Some grounds of selection can be the reasons for pregnancy termination (eg. professionals may be willing to be involved in termination of pregnancies originated in rape or when the woman’s life is at risk), or the number of abortions previously incurred. Arguing in favor of selective CO in the case of repetitive abortion, Oliveira e Silva expressly affirms that “[r]epeat abortion could reflect the woman’s and/or her partner’s negligent behaviour, and many doctors would prefer not to be the accessory to an intervention they morally disapprove of.”[7] The proponents of selective CO therefore expressly admit to it being an instrument to protect the moral judgments of objectors.[8]

The Colombian Constitutional Court has stated that CO cannot stem from a person’s own views regarding abortion.[9] The Court affirmed that the exercise of the right to CO cannot constitute a mechanism of discrimination and violation of the fundamental rights of women.

Abortion-restrictive regulations have already been qualified as expression of discrimination for representing harms inflicted on women for who they are, and not conforming with gender stereotypes about the role they are expected to play in society.[10] In fact, it is hard to see how accommodating selective CO can be fully compatible with the operation of the principle of nondiscrimination.

Absolute CO represents a claim to legal immunity afforded by the law that exempts officials from the practice of the act, regardless of the circumstances. In the context of abortion, selective CO puts the officials in the position of moral judges of the behavior of women and other pregnant persons.

Selective CO grants the possibility to judge in which circumstances the woman is worthy of the protection entailed in the democratic law. Such judgment is the sole province of legislatures in constitutional democracies and can only be formulated in general terms. It exposes pregnant persons to the judgment of their attitudes and behaviors by medical personnel, reinforcing stereotypes and stigma. Even if women are referred to other professionals, an indirect harm to their dignity remains apparent in these cases. As Bribosia and Rorive claim, “a commitment to equality and nondiscrimination requires including indirect harm in the equation. If dignity is still undermined, social prejudice perpetuates and the structural discrimination often embedded in power relationships is not questioned.”[11]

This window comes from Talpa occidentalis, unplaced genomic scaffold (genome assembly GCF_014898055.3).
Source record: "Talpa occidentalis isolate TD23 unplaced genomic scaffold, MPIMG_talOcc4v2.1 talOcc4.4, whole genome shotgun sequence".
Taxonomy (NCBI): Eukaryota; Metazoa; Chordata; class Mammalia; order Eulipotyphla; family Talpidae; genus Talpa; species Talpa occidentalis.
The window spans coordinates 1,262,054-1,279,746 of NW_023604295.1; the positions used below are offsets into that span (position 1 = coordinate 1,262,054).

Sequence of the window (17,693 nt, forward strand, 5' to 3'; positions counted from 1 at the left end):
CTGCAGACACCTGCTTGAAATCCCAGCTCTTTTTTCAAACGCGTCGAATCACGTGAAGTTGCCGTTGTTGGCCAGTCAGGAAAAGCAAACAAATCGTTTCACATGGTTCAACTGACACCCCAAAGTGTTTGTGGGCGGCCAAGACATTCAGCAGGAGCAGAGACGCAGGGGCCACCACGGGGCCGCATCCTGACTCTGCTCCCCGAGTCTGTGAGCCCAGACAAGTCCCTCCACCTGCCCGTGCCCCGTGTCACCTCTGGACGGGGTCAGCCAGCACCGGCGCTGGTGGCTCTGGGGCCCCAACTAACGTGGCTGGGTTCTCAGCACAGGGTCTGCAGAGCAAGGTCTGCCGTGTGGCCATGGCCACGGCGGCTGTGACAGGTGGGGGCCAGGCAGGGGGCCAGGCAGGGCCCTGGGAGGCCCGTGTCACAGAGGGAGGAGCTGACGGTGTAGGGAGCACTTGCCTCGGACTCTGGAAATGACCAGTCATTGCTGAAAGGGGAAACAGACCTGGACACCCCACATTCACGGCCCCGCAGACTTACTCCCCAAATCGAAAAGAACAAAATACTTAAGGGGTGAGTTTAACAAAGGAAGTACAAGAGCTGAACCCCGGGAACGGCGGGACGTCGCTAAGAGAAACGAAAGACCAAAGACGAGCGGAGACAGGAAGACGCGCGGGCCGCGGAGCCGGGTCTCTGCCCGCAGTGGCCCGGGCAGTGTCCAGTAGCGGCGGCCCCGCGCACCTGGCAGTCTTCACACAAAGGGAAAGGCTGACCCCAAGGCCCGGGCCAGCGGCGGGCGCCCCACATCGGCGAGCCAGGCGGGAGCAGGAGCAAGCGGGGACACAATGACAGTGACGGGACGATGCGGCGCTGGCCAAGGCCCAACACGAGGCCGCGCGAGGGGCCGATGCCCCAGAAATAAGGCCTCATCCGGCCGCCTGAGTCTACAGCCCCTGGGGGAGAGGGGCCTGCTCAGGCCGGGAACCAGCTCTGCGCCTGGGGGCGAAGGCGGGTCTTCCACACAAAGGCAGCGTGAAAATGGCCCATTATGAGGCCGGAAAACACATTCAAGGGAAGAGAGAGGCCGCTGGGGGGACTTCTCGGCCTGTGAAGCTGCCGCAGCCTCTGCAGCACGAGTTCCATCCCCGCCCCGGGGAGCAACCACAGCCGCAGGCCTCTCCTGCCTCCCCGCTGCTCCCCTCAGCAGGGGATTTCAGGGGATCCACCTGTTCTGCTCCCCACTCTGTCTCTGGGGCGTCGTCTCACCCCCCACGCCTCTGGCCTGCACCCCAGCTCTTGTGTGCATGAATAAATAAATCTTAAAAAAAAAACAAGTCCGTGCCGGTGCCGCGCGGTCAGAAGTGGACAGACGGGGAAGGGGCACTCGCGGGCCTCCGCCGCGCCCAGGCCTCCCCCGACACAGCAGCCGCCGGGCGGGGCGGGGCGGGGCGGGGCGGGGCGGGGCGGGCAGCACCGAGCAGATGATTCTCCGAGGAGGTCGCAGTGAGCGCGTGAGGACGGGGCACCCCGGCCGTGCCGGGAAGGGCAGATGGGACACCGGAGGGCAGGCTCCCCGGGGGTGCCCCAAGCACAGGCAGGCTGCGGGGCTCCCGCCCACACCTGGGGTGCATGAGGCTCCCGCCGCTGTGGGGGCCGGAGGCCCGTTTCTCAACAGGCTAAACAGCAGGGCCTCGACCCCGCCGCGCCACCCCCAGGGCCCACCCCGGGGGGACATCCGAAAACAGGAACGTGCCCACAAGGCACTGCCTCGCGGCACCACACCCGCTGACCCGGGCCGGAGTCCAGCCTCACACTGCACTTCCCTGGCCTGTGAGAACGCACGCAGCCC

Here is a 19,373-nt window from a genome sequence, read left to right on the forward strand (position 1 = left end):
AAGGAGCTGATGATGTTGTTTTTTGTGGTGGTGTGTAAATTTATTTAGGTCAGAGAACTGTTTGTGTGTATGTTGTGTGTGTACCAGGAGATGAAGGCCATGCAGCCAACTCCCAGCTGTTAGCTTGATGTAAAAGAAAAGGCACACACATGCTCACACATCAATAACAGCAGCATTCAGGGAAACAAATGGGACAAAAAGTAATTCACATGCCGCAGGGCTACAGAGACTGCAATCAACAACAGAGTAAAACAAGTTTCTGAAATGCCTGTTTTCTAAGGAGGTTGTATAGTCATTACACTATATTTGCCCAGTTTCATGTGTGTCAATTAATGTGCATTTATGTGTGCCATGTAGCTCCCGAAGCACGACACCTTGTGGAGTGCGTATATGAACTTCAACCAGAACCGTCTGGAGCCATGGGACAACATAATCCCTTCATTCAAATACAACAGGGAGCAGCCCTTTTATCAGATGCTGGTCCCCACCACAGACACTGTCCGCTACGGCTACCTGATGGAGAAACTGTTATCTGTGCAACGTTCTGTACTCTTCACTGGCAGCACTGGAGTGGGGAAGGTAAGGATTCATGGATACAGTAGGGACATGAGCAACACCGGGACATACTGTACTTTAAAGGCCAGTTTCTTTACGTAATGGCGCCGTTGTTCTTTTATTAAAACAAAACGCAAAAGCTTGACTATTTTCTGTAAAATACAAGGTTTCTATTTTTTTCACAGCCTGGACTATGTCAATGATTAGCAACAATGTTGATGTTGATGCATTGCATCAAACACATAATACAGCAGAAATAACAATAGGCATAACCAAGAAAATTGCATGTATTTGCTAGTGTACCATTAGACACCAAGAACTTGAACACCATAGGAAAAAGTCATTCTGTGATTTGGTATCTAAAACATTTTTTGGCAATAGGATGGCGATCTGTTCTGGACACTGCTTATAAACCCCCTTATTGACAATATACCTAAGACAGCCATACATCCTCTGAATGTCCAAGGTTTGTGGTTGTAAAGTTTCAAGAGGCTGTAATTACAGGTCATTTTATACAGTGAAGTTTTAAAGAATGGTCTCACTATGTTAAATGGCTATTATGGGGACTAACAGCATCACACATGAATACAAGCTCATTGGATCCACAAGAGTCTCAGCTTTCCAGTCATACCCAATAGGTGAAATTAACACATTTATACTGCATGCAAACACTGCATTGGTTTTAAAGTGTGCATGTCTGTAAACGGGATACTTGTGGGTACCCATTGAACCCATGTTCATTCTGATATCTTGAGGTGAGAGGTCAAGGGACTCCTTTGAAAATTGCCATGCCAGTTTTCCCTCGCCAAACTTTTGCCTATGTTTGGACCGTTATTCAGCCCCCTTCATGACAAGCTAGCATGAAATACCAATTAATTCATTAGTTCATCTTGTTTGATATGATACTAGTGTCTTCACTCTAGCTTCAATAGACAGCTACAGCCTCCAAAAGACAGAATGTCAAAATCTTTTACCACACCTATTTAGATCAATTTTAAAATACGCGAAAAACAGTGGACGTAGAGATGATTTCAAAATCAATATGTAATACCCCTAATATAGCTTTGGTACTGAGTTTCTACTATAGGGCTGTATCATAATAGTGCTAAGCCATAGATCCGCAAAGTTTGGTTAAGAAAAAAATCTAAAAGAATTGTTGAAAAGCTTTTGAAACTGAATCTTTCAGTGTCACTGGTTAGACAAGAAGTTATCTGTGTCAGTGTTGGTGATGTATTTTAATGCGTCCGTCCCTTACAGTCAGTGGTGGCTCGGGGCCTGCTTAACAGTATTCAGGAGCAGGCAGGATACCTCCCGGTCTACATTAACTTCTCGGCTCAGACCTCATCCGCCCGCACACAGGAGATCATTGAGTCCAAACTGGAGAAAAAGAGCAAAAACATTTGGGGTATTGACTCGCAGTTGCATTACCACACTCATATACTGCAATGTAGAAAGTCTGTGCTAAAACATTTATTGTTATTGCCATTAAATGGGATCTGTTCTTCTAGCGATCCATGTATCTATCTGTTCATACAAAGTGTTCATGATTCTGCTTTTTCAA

Suggested citation: Teresa Violante, Abortion and Selective Conscientious Objection, Int’l J. Const. L. Blog, May 24, 2023, at:

[1] Conclusions available at{%22sort%22:[%22ESCPublicationDate%20Descending%22],%22tabview%22:[%22document%22],%22ESCDcIdentifier%22:[%22XXII-2/def/POL/11/1/EN%22]}.

[2] Available at

[3] Wojciech Brzozowski, “The Midwifes Tale: Conscientious Objection to Abortion after Grimmark and Steen”, Oxford Journal of Law and Religion, Volume 10, Issue 2, June 2021, 298-316.

[4] Miguel Oliveira da Silva, “Reflections on the legalisation of abortion in Portugal”, The European Journal of Contraception & Reproductive Health Care, Volume 14, 2009, 245-248.

[5] Law 16/2007, April 7 2007, Article 6.

[6] Wendy Chavkin et al., “Regulation of Conscientious Objection to Abortion: An International Comparative Multiple-Case Study, Health Hum Rights, 19(1), 2017, 55-68.

[7] Ob. Cit., p. 246.

[8] Last year, a proposal to include abortion as a criterion to penalize family doctors for their performance was abandoned by the Health Ministry following intense public pressure. Such a criterion was seen as expressing an inadmissible moral judgment.

[9] Decision T-209 of 2008.

[10] Reva Siegel, “Reasoning from the Body: A Historical Perspective on Abortion Regulation and Questions of Equal Protection”, Stanford Law Review, Jan. 1992, Vol. 44, No 2, 261-381.

[11] Emannuelle Bribosia & Isabelle Rorive, “Seeking to Square the Circle: A Sustainable Conscientious Objection in Reproductive Health Care”, in Susana Mancini & Michel Rosenfeld (eds.). The Conscience Wars: Rethinking the Balance between Religion, Identity and Equality, 2018, 409.